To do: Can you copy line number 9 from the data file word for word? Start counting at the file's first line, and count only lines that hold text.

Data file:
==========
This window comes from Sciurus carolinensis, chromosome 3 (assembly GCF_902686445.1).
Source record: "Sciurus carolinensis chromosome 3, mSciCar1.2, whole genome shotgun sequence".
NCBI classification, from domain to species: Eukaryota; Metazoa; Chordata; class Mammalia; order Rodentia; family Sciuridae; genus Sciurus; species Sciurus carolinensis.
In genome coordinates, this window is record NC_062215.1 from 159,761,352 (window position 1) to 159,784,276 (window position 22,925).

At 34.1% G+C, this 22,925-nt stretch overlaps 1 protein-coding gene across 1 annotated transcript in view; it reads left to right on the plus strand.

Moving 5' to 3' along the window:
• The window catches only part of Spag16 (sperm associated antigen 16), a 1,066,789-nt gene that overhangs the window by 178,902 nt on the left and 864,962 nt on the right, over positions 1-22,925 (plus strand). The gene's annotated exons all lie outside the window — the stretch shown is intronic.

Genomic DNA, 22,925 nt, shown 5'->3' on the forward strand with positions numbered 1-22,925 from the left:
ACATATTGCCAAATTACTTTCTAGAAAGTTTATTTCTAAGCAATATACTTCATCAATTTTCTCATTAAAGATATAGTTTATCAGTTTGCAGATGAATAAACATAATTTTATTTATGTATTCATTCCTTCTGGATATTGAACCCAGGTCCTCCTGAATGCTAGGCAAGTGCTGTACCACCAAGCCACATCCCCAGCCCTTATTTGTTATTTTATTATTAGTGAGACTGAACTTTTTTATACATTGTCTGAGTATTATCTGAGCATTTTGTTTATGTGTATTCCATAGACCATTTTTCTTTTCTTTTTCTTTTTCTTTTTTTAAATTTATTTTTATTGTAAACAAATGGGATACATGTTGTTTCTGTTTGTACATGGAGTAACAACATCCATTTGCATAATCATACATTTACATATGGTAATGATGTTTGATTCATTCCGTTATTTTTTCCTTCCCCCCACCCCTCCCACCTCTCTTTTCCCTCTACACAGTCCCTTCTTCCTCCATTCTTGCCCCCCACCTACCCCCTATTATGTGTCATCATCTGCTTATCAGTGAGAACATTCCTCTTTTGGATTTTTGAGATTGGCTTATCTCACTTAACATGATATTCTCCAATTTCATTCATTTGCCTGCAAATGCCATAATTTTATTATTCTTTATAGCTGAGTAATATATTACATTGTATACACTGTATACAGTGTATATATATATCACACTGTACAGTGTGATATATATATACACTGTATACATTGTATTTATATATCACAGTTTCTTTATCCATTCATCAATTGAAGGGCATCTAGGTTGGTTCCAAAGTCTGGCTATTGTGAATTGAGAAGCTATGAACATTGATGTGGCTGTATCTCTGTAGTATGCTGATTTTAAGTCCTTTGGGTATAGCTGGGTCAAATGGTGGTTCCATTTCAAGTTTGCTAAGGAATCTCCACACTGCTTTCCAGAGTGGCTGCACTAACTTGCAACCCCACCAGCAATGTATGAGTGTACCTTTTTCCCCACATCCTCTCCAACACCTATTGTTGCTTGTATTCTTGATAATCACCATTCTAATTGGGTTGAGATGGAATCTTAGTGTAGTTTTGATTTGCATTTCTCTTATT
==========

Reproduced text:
ACATATTGCCAAATTACTTTCTAGAAAGTTTATTTCTAAGCAATATACTTCATCAATTTTCTCATTAAAGATATAGTTTATCAGTTTGCAGATGAATAAACATAATTTTATTTATGTATTCATTCCTTCTGGATATTGAACCCAGGTCCTCCTGAATGCTAGGCAAGTGCTGTACCACCAAGCCACATCCCCAGCCCTTATTTGTTATTTTATTATTAGTGAGACTGAACTTTTTTATACATTGTCTGAGTATTATCTGAGCATTTTGTTTATGTGTATTCCATAGACCATTTTTCTTTTCTTTTTCTTTTTCTTTTTTTAAATTTATTTTTATTGTAAACAAATGGGATACATGTTGTTTCTGTTTGTACATGGAGTAACAACATCCATTTGCATAATCATACATTTACATATGGTAATGATGTTTGATTCATTCCGTTATTTTTTCCTTCCCCCCACCCCTCCCACCTCTCTTTTCCCTCTACACAGTCCCTTCTTCCTCCATTCTTGCCCCCCACCTACCCCCTATTATGTGTCATCATCTGCTTATCAGTGAGAACATTCCTCTTTTGGATTTTTGAGATTGGCTTATCTCACTTAACATGATATTCTCCAATTTCATTCATTTGCCTGCAAATGCCATAATTTTATTATTCTTTATAGCTGAGTAATATATTACATTGTATACACTGTATACAGTGTATATATATATCACACTGTACAGTGTGATATATATATACACTGTATACATTGTATTTATATATCACAGTTTCTTTATCCATTCATCAATTGAAGGGCATCTAGGTTGGTTCCAAAGTCTGGCTATTGTGAATTGAGAAGCTATGAACATTGATGTGGCTGTATCTCTGTAGTATGCTGATTTTAAGTCCTTTGGGTATAGCTGGGTCAAATGGTGGTTCCATTTCAAGTTTGCTAAGGAATCTCCACACTGCTTTCCAGAGTGGCTGCACTAACTTGCAACCCCACCAGCAATGTATGAGTGTACCTTTTTCCCCACATCCTCTCCAACACCTATTGTTGCTTGTATTCTTGATAATCACCATTCTAATTGGGTTGAGATGGAATCTTAGTGTAGTTTTGATTTGCATTTCTCTTATT